Explaining the ideas behind our UX decisions is a very important part of the design process. We can iterate on our designs for a very long time but in reality all (well, most) projects must end and all parties must eventually come to a consensus and make final decisions.
LET THE DESIGN TAKE CENTER STAGE
Depending on the nature of the project and the relationship with a particular client, it could prove to be quite difficult to communicate your point of view in a way that achieves buy-in from stakeholders easily.
No one wants to go in circles and waste time, so arriving at mutual understanding early is key to establishing trust and a good pace for deliverables on both ends. Most importantly – this allows the product to take center stage, and not anyone’s ego…
So how can we become more impactful when communicating ideas to clients?
1. Explain how your idea might create better value for the client beyond design
Does your idea make development easier? Does it save time, money, or effort?
Although the User should remain at the center of all UX decisions, clients can’t complain when a good usability decision also saves them time and money.
2. Create supporting materials for your idea
I am not suggesting we start creating excessive documentation for every single thought we want to express, but to effectively communicate an idea to often non-technical stakeholders we must present it in a way they can understand.
We must remember that as UX designers, we posses a unique ability to visualize abstract thoughts in the form of an interface, other people may not think that way, so bringing a visual mockup, simple wireframe, a screenshot of a similar interface, or simply sketching it on a white board can go a long way.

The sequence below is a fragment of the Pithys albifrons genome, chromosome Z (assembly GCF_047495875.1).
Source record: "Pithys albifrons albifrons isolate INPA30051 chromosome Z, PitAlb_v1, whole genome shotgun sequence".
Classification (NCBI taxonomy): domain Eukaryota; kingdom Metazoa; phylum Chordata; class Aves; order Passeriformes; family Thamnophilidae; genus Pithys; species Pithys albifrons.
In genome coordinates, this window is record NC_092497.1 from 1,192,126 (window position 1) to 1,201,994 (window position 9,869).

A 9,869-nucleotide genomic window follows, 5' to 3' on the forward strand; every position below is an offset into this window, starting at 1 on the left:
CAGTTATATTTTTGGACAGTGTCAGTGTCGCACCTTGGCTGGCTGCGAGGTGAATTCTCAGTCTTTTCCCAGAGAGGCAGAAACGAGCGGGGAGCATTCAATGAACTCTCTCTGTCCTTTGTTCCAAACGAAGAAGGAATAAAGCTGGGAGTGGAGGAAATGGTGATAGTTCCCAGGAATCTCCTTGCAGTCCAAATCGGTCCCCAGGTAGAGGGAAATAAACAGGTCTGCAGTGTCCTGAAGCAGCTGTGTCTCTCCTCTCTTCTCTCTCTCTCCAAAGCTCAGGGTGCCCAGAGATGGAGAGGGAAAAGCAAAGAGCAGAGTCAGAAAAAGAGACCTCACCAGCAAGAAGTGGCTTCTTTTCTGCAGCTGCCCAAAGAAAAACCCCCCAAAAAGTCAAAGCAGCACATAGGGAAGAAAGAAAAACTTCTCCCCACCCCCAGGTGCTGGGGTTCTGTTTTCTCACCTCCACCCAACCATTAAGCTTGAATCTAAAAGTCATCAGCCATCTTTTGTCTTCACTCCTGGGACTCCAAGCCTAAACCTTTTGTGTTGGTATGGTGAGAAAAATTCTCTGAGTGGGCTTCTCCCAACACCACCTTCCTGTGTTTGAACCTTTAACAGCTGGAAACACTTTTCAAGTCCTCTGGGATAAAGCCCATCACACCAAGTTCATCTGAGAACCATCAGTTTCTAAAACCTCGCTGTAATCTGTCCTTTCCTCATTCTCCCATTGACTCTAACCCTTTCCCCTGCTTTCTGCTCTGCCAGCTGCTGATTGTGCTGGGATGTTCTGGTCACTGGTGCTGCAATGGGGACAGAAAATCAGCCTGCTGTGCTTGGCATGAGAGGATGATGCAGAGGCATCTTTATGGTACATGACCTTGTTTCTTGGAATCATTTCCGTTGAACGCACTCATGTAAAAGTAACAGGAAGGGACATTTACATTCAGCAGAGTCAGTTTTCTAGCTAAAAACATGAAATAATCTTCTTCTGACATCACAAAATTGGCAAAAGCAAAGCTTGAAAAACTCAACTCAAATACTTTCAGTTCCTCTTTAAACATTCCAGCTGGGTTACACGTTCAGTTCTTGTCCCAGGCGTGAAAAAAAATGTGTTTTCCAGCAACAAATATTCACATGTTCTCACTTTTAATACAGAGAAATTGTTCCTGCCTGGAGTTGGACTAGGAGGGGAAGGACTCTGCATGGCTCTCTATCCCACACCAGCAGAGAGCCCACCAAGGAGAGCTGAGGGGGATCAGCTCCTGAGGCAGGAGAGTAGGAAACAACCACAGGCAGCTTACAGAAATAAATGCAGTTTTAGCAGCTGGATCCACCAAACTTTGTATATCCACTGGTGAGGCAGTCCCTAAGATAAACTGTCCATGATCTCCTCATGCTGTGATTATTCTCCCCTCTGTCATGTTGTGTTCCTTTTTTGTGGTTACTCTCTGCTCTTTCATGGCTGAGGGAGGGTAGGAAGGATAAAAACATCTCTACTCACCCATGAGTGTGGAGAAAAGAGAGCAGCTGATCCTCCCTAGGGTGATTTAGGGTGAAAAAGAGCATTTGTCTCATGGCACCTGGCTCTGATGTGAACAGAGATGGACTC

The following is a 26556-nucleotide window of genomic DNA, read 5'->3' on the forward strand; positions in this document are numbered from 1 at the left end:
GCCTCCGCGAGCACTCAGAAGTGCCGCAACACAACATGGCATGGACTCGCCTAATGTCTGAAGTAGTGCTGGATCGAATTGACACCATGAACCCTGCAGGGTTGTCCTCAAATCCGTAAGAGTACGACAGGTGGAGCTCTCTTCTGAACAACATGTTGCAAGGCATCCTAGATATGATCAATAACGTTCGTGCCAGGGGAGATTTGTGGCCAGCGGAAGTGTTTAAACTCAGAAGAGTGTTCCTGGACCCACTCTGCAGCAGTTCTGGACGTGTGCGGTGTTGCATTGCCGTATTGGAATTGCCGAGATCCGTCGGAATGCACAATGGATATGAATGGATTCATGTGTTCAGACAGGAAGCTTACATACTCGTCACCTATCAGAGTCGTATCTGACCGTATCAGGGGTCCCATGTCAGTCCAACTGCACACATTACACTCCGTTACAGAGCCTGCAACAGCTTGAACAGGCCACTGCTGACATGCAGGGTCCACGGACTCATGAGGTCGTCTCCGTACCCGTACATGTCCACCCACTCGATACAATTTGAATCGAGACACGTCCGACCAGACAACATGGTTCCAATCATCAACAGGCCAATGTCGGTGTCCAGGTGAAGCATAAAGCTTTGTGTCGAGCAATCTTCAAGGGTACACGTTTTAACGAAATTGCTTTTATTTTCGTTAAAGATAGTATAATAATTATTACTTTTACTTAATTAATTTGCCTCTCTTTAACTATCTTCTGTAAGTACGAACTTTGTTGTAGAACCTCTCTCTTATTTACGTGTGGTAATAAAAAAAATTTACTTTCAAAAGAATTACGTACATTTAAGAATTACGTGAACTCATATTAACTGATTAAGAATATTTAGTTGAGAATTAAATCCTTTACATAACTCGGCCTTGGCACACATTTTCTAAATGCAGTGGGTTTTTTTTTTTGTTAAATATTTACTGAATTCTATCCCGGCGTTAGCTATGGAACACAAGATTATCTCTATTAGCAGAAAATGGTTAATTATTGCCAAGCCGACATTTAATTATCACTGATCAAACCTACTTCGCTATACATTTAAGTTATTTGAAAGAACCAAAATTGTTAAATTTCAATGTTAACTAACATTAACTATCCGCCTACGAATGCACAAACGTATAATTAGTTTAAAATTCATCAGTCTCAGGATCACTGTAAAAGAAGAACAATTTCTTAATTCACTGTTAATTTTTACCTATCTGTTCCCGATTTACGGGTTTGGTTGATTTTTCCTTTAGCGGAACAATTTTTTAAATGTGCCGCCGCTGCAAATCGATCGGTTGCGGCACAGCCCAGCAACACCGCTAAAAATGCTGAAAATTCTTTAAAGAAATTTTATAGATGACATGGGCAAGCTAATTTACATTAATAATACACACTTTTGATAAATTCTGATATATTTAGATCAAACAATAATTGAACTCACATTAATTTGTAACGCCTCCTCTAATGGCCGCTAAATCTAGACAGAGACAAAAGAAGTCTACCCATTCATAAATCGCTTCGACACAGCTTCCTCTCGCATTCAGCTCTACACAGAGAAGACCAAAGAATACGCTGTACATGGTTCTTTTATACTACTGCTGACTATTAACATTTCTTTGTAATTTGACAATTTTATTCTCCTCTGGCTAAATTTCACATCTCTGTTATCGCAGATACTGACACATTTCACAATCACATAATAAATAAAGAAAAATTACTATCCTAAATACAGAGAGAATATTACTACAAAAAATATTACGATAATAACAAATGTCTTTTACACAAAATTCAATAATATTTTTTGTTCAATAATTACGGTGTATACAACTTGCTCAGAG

3. Don’t be afraid to share an idea that might not be perfect
I wish all of my ideas were great, but let’s face it – that isn’t the case. Some of my ideas are halfway-decent and voicing them is important because they can lead to even better ideas in a group discussion.
Leave your ego at the door and come to discuss ideas, good or bad, in the spirit of collaboration.
4. Backup with research
UX Designers often rely on heuristic evaluation and simple instincts to know what works and what doesn’t. Even if you were always spot-on with your instincts you should always have some research to backup your design thinking. A good place to start is analytics.
5. Voice your ideas early
If you have been silent for most of the process and suddenly decide to voice an opinion at the very end, chances are your idea won’t get buy in very easily. Being silent and not collaborative could potentially make you seem resistant or simply as though you have no ideas at all, so when an idea finally does come from you – clients are less likely to trust that it is of value.
That isn’t to say that you should do all the talking and say every single thing that’s on your mind, this would only make you seem as though you have no ability to listen and internalize. Voicing your opinions early simply means: Don’t wait for the last minute to show that you care about the project.
That’s my list. Is there anything I’ve missed?
How do you get buy-in from your client?